Preparing a Subfloor for Vinyl
Installing Vinyl Tile
Installing Vinyl Over Linoleum
Vinyl Over Concrete
We have almost decided to lay "peel and stick" vinyl tiles in our kitchen and dining room. We would like to hear pros/cons on vinyl tiles. Are they durable? Do they really stick? Do they come loose easily? Should we add more adhesive when applying them? Any help and direction will be greatly appreciated. We hate to make an investment of money, time, and labor on something that is not going to hold up for the long term.
We laid Armstrong peel and stick tiles over existing sheet vinyl in our kitchen. They were easy to install and really changed the look of the room. What we didn't realize until later is that in high traffic areas the tiles shift and show gaps between the tiles. We called Armstrong, but were told it was caused by our installation technique. There must be no gaps between the last tile and the wall, which is very difficult to do. We had used their product to strip the glossy finish from the preexisting floor. We ended up pulling up the offending tiles (they break in pieces) and installing new tiles from ones we had saved. We additionally used vinyl adhesive troweled on the surface to make sure they stayed in place. This worked. If you go forward and install the peel and stick tiles, I'd recommend using an additional adhesive in high traffic areas. Other applications may have better results.
My parents used peel and stick tiles because their kitchen/dining area was an irregular shape and there would be less waste than using rolled vinyl. They encountered quite a bit of trouble with the tiles, though. The edges and corners just wouldn't stay completely flat. When they contacted the manufacturer, they were told that it was installed improperly and needed more adhesive. My father is meticulous in everything he does and had built the whole house. He knew that he had followed the installation instructions exactly. Finally, the manufacturer sent out some installers to "do it right." They had to heat the tiles and get them back up, which is quite a job! The installers could see that the right amount of adhesive had been used in the first installation. They then reinstalled them. But again the tiles just didn't stay flat. My parents finally gave up and put down rolled vinyl and are happy with it.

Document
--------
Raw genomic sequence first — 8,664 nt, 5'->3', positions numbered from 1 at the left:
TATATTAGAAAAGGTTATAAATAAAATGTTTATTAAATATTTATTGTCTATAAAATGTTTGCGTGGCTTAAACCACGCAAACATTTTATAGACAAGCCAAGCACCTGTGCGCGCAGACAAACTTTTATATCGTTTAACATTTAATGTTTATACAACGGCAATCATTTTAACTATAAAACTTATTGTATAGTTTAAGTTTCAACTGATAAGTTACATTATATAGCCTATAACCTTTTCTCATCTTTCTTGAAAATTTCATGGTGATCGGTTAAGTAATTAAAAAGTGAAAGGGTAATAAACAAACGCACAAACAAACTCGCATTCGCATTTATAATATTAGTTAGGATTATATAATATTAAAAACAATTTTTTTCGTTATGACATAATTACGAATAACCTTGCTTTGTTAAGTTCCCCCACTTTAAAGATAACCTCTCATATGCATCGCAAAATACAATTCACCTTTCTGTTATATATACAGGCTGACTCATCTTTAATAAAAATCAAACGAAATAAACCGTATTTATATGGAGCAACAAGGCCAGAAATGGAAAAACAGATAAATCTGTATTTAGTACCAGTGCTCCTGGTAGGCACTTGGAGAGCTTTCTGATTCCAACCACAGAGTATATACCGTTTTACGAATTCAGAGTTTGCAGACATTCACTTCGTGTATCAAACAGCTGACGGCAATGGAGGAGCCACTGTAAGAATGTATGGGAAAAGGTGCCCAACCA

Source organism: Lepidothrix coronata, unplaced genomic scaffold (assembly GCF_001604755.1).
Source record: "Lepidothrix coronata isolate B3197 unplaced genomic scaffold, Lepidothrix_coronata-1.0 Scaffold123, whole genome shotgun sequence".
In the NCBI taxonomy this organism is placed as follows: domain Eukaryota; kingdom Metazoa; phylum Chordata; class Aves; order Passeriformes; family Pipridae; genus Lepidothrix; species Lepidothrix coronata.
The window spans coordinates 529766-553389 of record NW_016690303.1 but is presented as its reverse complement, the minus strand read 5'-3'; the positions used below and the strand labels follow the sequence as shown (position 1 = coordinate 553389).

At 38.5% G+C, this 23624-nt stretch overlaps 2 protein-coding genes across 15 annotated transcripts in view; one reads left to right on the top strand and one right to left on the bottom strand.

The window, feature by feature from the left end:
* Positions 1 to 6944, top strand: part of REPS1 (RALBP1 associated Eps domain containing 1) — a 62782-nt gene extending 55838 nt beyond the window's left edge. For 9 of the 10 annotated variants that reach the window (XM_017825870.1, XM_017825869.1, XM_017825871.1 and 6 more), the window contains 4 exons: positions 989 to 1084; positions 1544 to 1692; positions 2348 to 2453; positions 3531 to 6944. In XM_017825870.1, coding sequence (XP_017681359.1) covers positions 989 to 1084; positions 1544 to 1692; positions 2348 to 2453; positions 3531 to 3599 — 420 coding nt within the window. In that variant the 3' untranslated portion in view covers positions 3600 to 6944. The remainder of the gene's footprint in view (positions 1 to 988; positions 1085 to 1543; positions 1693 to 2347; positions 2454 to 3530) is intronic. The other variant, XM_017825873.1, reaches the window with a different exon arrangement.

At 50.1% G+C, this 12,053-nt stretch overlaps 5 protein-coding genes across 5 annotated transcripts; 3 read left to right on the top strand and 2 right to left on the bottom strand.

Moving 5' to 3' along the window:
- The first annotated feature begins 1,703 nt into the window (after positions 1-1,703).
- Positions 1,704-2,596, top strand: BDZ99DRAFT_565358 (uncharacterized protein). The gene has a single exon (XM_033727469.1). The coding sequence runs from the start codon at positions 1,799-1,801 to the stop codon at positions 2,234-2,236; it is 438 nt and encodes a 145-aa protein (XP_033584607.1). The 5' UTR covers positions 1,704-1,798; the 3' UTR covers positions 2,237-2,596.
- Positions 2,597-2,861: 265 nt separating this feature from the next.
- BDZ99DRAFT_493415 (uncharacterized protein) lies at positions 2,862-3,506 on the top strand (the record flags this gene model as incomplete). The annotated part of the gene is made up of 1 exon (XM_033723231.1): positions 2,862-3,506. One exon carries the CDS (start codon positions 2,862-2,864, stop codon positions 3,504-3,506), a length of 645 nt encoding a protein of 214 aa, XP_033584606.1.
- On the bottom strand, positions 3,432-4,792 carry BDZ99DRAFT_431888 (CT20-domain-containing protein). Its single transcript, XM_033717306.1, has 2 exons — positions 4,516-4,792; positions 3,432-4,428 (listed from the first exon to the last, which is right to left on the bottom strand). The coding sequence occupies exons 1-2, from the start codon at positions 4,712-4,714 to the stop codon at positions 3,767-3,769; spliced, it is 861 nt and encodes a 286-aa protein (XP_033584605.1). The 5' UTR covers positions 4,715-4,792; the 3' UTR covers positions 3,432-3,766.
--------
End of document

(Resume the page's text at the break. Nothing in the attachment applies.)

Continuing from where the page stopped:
Holly in TN
We recently sold our home and moved two states away, but before we listed the old house, we re-floored the kitchen with peel and stick tiles. We were going to do laminate or hardwood, but realized that if someone bought our house and hated the kitchen floor (no matter what it was), it would be easier to remove vinyl and replace it. It was also a huge budget-saver for us!
We found the tiles to be easy to put down and they adhered well to our subfloor. We did have the benefit of the people at Lowe's who were flooring experts, and they coached us along the way. We learned:
My mother and I bought a cheap box of tiles for my bathroom. We took up all the old tiles and made sure the wooden subfloor was really clean. We started from the middle and worked outward. Needless to say, it turned out beautiful. As far as needing any extra adhesive, I wouldn't recommend it. My husband is remodeling the same bathroom that we put the tiles in and he had a really hard time pulling up the tiles we had laid.
Jennifer in NC
The biggest problem we've found with peel and stick tiles is that they separate at the seams pretty quickly. We didn't find it a problem other than it looked bad. It wasn't sticky and attracting any dirt, but it looked bad. I know Lowe's has stick tiles (more expensive) that have a tapered edge. I'm told these won't pull apart like that. If you want to use regular peel and stick tiles, I wouldn't get the super cheap ones and it'd probably be best to apply an adhesive.